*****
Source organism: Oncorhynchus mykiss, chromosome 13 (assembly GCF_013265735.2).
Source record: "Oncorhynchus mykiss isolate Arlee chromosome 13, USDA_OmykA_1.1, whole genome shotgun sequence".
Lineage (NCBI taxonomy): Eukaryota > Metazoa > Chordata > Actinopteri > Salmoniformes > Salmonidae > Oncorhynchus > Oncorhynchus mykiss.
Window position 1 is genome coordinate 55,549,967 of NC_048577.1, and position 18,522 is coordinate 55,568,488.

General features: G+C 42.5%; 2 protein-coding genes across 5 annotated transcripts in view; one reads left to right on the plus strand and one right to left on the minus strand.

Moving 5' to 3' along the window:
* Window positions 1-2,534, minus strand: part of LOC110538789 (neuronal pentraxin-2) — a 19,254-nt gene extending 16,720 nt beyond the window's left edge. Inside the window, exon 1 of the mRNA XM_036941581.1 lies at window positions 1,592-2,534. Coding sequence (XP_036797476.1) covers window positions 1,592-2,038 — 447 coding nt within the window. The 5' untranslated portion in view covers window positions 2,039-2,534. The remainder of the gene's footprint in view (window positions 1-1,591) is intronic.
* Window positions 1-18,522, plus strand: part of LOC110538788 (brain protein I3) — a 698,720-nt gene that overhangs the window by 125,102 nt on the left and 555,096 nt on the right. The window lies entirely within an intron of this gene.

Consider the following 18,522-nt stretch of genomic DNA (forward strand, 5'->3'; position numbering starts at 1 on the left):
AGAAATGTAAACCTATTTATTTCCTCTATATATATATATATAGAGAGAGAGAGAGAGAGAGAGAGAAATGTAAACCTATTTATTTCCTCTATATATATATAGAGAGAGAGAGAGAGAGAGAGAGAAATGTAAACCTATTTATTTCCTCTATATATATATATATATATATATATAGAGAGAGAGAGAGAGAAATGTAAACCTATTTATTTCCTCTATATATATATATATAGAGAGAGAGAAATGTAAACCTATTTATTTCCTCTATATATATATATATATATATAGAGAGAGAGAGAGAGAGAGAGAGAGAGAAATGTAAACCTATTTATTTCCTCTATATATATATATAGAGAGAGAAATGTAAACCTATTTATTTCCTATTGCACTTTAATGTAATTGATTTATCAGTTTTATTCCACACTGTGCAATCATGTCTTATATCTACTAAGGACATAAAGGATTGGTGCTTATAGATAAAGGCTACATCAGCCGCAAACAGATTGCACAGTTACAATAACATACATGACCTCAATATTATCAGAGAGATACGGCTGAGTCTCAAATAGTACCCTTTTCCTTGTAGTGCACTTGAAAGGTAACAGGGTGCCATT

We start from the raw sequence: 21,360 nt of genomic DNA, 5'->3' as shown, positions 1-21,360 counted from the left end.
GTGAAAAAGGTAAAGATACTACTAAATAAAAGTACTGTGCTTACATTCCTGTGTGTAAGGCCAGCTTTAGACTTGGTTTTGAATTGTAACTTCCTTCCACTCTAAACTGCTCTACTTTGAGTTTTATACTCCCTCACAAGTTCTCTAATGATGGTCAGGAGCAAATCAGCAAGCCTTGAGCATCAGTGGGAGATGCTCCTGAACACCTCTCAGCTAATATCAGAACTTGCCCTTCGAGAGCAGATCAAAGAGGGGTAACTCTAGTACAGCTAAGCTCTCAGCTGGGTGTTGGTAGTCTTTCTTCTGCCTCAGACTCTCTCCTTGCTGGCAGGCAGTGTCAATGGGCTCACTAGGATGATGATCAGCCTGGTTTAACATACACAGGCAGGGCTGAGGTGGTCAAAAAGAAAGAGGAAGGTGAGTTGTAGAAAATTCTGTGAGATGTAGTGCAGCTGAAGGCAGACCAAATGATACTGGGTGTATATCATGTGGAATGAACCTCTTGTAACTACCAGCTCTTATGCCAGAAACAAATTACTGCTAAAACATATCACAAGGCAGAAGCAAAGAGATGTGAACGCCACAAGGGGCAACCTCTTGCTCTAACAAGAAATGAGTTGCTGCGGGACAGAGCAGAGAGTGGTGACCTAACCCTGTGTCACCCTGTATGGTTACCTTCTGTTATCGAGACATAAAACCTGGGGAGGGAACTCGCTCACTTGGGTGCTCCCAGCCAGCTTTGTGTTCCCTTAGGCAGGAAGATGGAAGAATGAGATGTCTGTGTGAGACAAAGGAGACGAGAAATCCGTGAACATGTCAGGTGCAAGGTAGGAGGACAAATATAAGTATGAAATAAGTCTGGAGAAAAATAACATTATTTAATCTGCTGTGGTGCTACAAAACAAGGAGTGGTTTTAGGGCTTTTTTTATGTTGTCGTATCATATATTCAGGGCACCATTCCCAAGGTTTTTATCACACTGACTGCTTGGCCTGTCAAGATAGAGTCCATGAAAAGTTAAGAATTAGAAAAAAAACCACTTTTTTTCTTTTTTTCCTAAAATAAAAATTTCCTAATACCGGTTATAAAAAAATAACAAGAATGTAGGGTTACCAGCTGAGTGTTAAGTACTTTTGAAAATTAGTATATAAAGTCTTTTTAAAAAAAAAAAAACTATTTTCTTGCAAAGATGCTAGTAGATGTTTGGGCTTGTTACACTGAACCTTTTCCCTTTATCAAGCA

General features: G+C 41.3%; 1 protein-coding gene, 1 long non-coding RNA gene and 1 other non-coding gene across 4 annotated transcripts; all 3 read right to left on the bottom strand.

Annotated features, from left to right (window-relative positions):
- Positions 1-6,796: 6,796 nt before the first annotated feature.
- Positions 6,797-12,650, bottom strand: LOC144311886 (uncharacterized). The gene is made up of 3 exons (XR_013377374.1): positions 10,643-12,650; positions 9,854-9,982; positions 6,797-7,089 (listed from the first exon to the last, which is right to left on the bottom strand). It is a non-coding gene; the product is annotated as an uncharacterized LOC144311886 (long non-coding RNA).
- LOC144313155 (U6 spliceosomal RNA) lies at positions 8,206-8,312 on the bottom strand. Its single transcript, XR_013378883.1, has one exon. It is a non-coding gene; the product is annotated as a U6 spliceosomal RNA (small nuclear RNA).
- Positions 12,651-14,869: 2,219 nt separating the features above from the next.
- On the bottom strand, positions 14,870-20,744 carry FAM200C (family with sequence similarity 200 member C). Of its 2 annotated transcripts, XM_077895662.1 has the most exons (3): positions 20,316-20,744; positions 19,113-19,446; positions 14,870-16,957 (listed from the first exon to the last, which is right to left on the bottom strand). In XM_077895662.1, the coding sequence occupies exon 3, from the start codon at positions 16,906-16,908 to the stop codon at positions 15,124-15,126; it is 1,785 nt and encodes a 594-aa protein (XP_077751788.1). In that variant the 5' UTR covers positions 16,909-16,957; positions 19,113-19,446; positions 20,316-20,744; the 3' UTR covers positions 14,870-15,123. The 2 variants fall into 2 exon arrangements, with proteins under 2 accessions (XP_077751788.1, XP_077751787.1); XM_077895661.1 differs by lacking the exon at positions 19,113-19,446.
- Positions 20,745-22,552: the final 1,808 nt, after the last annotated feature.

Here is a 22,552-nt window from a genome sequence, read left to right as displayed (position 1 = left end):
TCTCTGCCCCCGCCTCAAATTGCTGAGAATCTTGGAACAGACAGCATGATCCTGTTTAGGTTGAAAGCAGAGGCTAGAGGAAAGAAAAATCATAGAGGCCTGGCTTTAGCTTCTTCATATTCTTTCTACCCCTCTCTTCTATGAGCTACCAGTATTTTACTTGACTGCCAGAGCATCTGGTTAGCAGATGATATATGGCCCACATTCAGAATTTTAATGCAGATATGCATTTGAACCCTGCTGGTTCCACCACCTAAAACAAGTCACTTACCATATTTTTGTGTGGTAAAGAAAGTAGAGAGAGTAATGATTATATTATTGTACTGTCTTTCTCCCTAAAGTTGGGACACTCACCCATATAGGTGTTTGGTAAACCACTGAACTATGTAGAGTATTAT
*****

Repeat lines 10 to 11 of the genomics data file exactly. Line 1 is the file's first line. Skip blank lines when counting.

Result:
AGAAATGTAAACCTATTTATTTCCTCTATATATATATATATAGAGAGAGAGAGAGAGAGAGAGAGAAATGTAAACCTATTTATTTCCTCTATATATATATAGAGAGAGAGAGAGAGAGAGAGAGAAATGTAAACCTATTTATTTCCTCTATATATATATATATATATATATATAGAGAGAGAGAGAGAGAAATGTAAACCTATTTATTTCCTCTATATATATATATATAGAGAGAGAGAAATGTAAACCTATTTATTTCCTCTATATATATATATATATATATAGAGAGAGAGAGAGAGAGAGAGAGAGAGAAATGTAAACCTATTTATTTCCTCTATATATATATATAGAGAGAGAAATGTAAACCTATTTATTTCCTATTGCACTTTAATGTAATTGATTTATCAGTTTTATTCCACACTGTGCAATCATGTCTTATATCTACTAAGGACATAAAGGATTGGTGCTTATAGATAAAGGCTACATCAGCCGCAAACAGATTGCACAGTTACAATAACATACATGACCTCAATATTATCAGAGAGATACGGCTGAGTCTCAAATAGTACCCTTTTCCTTGTAGTGCACTTGAAAGGTAACAGGGTGCCATT

We start from the raw sequence: 21,360 nt of genomic DNA, 5'->3' as shown, positions 1-21,360 counted from the left end.